family

January 22, 1978

January 22, 1978

While combing my diaries for a suitable blog entry, if I find a snippet about CD, I usually send it to the adult CD just to give him some idea of his life as a two-year-old.  Since he has no conscious memories of his infancy, he can’t enlighten me about what actually ran through his mind.

CD at the park 1

A child psychiatrist might hazard an informed guess about which cognitive skills were in development but no one will ever know for sure. Odds are, my instincts were right and what amused him involved repetition.

CD at the park 2

As my diaries suggest, by nature I wrote down almost everything that happened, no matter how apparently trivial. I’m glad I did, now, since some of the things that seemed mundane – even then – acquired significance in the ensuing years. I forgot almost everything I failed to record for posterity.

CD at the park 3

As my firstborn, CD was the beneficiary – or the victim, depending on your point of view – of my meticulous record keeping. Sometimes, in bursts of energy, he’d run races with himself, up and down the family room, shouting “Go!”  a few seconds after he started. We could guarantee a smile by throwing a towel over his head, asking “Where’s CD?” and yanking it off. Hilarious! Two-year-old’s – the best audience ever.

J & CD at the park

 

 

January 7, 1984

January 7, 1984

Dad, Mom, Dolly and Jani - I must have taken the picture
Dad, Mom, Dolly and Jani – I must have taken the picture
Mom, Dolly & Dad
Mom, Dolly & Dad

Looking back, our end-of-the-evening ennui seems inexplicable – it sounds like a pretty darn good day – but in 1984, J and I tended to focus on what we didn’t have– rather than what we did.  Now that we’re older and wiser, we’re more inclined to gratitude. The days we took for granted look golden in the rear-view mirror.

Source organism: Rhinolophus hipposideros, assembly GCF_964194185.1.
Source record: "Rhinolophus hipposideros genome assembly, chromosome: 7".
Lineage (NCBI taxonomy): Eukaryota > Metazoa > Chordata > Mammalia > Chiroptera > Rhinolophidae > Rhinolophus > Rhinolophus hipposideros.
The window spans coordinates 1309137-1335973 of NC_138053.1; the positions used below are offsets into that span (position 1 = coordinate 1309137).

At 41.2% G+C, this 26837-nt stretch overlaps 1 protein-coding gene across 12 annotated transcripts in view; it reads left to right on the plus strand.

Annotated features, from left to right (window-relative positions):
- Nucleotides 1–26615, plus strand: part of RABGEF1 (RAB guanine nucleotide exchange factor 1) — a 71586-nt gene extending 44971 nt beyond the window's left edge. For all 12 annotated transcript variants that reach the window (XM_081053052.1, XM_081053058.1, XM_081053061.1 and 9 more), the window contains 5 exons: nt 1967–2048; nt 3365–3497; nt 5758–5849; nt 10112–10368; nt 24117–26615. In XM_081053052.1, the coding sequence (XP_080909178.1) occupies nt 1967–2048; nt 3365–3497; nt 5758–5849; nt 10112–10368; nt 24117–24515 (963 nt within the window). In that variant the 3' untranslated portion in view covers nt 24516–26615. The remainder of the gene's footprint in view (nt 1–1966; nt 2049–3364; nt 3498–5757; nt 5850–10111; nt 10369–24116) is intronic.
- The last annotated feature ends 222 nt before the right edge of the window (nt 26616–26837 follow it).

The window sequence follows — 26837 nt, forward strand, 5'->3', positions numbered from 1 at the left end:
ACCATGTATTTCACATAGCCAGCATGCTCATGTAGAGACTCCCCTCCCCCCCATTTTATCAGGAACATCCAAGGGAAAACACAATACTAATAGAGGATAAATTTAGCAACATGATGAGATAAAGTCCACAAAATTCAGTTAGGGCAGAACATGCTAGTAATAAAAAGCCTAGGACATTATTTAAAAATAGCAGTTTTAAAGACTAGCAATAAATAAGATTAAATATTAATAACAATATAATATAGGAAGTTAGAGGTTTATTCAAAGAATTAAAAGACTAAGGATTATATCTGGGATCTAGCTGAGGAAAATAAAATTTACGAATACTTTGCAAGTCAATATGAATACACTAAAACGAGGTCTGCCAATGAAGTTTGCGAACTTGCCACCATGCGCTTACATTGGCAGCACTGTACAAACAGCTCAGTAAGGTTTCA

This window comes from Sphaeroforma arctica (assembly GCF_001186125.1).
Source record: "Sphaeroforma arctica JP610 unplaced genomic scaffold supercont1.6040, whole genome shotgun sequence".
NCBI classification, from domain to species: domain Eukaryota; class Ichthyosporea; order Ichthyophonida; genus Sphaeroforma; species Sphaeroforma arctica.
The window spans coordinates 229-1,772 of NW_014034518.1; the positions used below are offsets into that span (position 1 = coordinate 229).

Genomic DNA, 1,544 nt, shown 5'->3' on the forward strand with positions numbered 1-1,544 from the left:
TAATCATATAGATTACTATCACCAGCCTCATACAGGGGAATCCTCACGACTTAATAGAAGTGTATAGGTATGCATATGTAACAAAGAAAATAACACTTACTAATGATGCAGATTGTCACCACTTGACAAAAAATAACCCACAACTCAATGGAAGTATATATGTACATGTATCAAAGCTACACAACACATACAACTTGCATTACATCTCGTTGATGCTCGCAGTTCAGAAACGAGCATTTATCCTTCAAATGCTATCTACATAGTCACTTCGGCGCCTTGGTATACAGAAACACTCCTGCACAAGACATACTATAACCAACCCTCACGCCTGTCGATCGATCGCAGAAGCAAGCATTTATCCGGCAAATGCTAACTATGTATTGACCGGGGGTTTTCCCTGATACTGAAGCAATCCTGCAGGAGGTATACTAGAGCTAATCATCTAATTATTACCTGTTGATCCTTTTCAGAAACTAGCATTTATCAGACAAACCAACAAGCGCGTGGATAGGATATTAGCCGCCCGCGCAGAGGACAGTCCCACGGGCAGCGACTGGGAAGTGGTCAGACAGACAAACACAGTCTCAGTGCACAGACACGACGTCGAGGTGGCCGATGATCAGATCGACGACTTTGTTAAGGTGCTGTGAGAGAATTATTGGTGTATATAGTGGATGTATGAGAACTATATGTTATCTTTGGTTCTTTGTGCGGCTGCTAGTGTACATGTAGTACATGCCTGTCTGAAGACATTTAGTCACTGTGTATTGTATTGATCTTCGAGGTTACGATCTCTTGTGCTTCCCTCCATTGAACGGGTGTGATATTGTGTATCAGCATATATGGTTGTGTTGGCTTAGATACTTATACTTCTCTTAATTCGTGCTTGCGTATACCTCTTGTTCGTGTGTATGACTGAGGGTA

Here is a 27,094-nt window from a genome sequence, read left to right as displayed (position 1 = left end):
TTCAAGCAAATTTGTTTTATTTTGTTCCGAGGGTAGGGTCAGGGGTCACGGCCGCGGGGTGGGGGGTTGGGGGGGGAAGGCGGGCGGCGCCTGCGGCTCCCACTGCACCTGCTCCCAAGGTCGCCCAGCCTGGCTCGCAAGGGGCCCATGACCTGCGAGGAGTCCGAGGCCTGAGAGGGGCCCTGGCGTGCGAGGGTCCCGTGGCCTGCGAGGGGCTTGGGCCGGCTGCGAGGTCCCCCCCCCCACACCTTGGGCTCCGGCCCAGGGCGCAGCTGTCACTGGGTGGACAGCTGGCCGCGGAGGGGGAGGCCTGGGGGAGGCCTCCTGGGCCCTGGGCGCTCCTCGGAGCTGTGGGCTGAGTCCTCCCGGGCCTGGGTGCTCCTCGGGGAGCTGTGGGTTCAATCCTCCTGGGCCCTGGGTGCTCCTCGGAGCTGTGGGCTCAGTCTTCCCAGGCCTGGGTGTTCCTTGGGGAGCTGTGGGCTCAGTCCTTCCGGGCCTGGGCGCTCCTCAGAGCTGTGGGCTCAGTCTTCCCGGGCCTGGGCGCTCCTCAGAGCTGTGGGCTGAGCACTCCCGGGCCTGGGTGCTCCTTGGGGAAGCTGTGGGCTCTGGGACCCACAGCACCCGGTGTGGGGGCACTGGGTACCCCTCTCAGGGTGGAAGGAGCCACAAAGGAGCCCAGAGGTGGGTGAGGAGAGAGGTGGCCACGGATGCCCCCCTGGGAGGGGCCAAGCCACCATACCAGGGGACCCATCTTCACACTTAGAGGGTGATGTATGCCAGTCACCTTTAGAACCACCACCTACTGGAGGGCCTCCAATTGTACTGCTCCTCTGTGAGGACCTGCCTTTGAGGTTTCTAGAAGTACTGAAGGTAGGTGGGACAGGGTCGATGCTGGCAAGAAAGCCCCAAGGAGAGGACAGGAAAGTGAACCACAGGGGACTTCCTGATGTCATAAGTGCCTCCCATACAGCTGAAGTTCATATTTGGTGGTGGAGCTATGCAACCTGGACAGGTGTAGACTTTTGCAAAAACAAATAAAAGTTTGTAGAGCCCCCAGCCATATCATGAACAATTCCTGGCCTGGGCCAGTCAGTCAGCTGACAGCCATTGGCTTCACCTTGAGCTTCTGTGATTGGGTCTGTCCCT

Irene Miracle
Irene Miracle

I’d give anything to see my parents off on another cruise. After retirement, my father served as chaplain for many voyages. J and I took a few ourselves – one of them with my parents and extended family to celebrate their 66thwedding anniversary.

On voyage with grandparents
On voyage with grandparents

In 1984, CD had just turned seven and S wasn’t even a year old. I’d just begun to make it as a film and TV writer and we didn’t have household help. Sometimes, the pressure felt overwhelming. Today, the difficulties of raising small children and juggling a career seem insignificant. I’d welcome the chance to savor those moments of their childhood again.

J and I with CD, S and my parents around this time.
J and I with CD, S and my parents around this time.

I can’t justify the angst, today. We had it good. I need to remember this when I’m tempted to dwell on my daily disappointments. We’re alive and well. We still have it good.

 

December 11, 1967

December 11, 1967

 These conversations may not sound “deep” today (or was the word “heavy”?)  I’m glad I wrote them down – otherwise, I’d have no idea what my sisters and I talked about as kids. Do you remember childhood topics of conversation with your friends? Your siblings? Your parents? Do you ever wish you’d written it down?

Janet and I in 1967
Janet and I in 1967

I have zero independent recall of the vast majority of days described in my diary. They sound vaguely familiar – like something I might’ve overheard or said – but it’s my diary telling me what happened, not any real recollection.

Possibly our Christmas tree expedition - not sure
Possibly our Christmas tree expedition – not sure

Oddly, I do remember this conversation with my father – it started with my short story and evolved into a discussion of coming of age. I can see him on the floor, repairing that cupboard in our Del Monte kitchen. He made such an effort to meet me on my own turf. He listened to my Beatles records, listened to the Doors. Being young and selfish, I didn’t respond with reciprocal interest in his world. I wish I had; he had more to teach me than I could ever teach him. That said, his purpose was never to indoctrinate – he wanted to know me.

My Family
My Family

I should have written a lot more down.

 

November 13, 1964

November 13, 1964_edited-1

"Squirmin'" Herman
Squirman Herman

Girls lined up on one side of the hall. Boys barricaded the other. Girls hoped to be asked to dance. (Dancing alone, or with another girl, was not yet a thing.)  The only fate worse than passively waiting to be chosen by a 13-year-old boy with braces was to be that hapless boy, crossing the Sahara of the dance floor to mumble, “Do you wanna dance?” Which is, of course, a freaking joy ride compared to the torturous solo retreat to the boy’s bastion after the girl says she’s “not in the mood.”